There are several people in education who have done great work regarding the benefits of this philosophical shift. I recommend reading the work of Guskey and Wormeli to start.

    To address the problems that you have identified, I find it interesting that all four of them really do not have much to do with student achievement. I feel your argument really focuses on student behavior.

    Your first problem is a pretty bold claim regarding our school district’s professional development and financial systems will experience a “staggering burden.” While I agree that with any change or reform, school districts and teachers might face bumps in the road, I don’t see the burden you are referring to. Quite frankly, I really don’t think problem #1 has anything to do with a legislation mandate. In my opinion, the spirit of HB2220 has much more to do with a belief of what an academic grade should represent. I believe it seeks to provide clarity and consistency in how we communicate achievement in school districts. I don’t think it attempts to alter how we instruct, or how we develop and improve the practices that teachers use in the classroom.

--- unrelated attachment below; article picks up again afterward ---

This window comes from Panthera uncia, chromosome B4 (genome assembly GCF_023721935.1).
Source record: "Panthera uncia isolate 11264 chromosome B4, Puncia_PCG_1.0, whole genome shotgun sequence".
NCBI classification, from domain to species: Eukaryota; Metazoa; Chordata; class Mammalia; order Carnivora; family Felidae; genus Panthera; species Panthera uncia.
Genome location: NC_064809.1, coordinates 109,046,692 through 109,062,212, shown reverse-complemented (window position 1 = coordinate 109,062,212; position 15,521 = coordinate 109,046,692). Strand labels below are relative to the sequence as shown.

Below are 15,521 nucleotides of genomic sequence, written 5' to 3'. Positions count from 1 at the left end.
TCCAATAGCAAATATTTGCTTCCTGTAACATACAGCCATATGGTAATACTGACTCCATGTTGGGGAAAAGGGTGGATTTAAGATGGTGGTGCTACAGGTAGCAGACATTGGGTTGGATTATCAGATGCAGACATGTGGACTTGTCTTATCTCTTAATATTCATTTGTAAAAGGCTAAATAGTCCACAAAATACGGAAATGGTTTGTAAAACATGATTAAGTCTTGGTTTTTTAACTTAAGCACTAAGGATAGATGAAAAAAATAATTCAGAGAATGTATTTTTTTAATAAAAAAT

In problems 2-4, you continually came back to student behaviors being a problem with proficiency. I really struggle to see the connection because proficiency is supposed to be representing academic achievement. Report both achievement and behavior, but report them separately! Some of the recurring things you mention in those paragraphs are: attendance, behavior, punitive incentives (how are punishments an incentive?), due dates, showing up to work late, etc. To me, the core of your argument is that you feel that students need to be taught academic content and behaviors in school and that proficiency-based systems only measure academic content. I absolutely agree with you that students need to be taught both, and I absolutely disagree with you that a proficiency based system undermines this.

    With all due respect, the way you compose your argument in this blog post paints of a picture that you have some really negative assumptions about student attitudes and non-linear paths to learning. I don’t feel that this was your intent, however, so I would love to be able to continue the conversation with you about it. It is difficult to do that when we are only responding in writing.